Jump: Sustainability engagement schemes prevent 4,200 tonnes of carbon emissions in 2020

The approach is based around gamification

Green Rewards, the organisation behind the popular ‘Jump’ scheme, revealed its 2020 results earlier this week. While staff and students at many of the organisations using Jump – which include NHS trusts, universities and corporates – were working or studying from home during 2020, engagement remained high and results remained sizeable.

A total of 63,700 people took part in Jump programmes through Jump in 2020, Green Rewards revealed. Participants download an app that encourages them to engage in behaviours that reduce their carbon, waste or water footprint, like walking or cycling instead of using cars, using reusable coffee cups and turning off electronics when they are not in use. They can then exchange the completed behaviours for ‘Green Points’, and it is up to their employer or education provider to choose and allocate rewards to the highest-scoring individuals and/or teams. 

In recognition of the fact that students and staff spent more time at home during 2020, Jump updated its activity list to ensure that they could all be completed from home. It also added activities designed to boost mood and wellbeing.

Green Rewards has calculated that the actions logged in 2020 collectively prevented 4,200 tonnes of CO23 emissions and saved 11.1 million kilowatts of electricity. Walking and cycling were some of the most popular activities, with 266,000 miles clocked up.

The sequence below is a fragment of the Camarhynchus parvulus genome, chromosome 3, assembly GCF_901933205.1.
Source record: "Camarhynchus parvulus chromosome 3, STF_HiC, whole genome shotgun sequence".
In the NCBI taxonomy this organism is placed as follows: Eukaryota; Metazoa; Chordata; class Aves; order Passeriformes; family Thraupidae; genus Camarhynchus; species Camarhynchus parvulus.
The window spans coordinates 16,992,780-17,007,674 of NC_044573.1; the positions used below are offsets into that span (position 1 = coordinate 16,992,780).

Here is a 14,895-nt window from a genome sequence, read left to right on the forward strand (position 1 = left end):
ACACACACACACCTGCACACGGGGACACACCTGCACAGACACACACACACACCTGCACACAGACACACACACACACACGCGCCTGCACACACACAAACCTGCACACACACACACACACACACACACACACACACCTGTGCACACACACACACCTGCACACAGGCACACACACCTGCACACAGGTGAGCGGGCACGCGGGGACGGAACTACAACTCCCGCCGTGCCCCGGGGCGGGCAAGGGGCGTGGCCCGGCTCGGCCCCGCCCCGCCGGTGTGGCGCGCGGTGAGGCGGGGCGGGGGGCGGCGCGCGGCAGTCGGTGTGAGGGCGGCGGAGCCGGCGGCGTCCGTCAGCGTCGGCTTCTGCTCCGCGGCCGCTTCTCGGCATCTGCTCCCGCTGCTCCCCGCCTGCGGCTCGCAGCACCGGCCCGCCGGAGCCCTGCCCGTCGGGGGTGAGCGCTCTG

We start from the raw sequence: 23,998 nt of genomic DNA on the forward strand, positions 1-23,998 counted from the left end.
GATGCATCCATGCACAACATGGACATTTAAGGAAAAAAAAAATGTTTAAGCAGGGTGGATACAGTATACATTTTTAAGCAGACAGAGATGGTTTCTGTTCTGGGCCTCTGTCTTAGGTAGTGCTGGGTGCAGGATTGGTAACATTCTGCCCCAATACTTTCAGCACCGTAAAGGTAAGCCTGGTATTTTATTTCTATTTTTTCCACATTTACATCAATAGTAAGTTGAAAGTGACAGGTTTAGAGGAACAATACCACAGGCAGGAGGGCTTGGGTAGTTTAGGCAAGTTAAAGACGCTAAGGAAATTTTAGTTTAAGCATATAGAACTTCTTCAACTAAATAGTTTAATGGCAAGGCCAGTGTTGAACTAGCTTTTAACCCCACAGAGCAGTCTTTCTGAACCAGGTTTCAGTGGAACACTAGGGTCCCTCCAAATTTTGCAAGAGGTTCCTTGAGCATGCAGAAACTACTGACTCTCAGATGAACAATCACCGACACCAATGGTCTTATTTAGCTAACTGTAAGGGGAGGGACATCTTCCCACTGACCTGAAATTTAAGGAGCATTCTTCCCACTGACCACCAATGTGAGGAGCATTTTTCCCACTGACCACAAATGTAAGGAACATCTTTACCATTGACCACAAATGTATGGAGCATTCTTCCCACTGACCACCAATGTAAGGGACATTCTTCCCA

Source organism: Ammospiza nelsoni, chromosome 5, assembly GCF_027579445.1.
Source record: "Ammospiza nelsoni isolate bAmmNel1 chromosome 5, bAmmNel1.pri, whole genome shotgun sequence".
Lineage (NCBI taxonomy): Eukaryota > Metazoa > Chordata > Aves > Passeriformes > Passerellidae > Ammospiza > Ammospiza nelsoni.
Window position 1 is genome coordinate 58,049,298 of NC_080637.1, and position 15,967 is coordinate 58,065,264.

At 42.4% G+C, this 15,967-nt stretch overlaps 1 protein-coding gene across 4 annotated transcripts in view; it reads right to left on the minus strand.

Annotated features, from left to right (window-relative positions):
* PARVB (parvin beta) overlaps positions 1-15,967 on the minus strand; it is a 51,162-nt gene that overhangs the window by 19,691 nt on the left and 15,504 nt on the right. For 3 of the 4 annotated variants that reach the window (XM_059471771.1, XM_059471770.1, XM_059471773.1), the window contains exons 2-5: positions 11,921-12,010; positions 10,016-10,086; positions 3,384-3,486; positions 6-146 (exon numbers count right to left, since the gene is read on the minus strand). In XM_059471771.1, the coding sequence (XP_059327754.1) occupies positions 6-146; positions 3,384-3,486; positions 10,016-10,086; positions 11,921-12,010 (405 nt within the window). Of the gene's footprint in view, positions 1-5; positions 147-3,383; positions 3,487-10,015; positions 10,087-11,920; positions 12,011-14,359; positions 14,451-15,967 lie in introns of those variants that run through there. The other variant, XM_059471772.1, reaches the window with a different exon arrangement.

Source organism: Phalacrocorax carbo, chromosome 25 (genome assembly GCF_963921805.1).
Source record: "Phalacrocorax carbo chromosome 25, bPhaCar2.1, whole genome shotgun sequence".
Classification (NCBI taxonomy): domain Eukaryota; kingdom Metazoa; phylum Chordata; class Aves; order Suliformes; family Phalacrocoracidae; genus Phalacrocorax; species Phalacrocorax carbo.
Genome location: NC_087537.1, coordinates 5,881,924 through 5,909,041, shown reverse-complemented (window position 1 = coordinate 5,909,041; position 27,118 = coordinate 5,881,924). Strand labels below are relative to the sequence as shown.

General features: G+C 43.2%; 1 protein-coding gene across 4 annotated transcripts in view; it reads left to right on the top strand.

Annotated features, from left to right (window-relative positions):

Organisations participating in Jump include NHS Trusts in Manchester and Newcastle Upon Tyne; councils in Camden, Bexley, St Helens and Warwickshire; the Scottish Courts and Tribunals Service and Natwest Group, formerly known as the Royal Bank of Scotland (RBS).

Uptake in the UK’s higher education sector has been particularly widespread. Participating organisations include the University of Strathclyde,  Nottingham Trent University (NTU), the University of Bournemouth, Brunel University, the University of Exeter and the University of Winchester

“Despite being such a tough year for so many because of the pandemic, the commitment of our users to be more sustainable continues to grow, and across our community the cumulative impact of 4.2 million kilogrammes of carbon emissions avoided speaks for itself,” Jump chief executive Graham Simmonds said.

Sarah George


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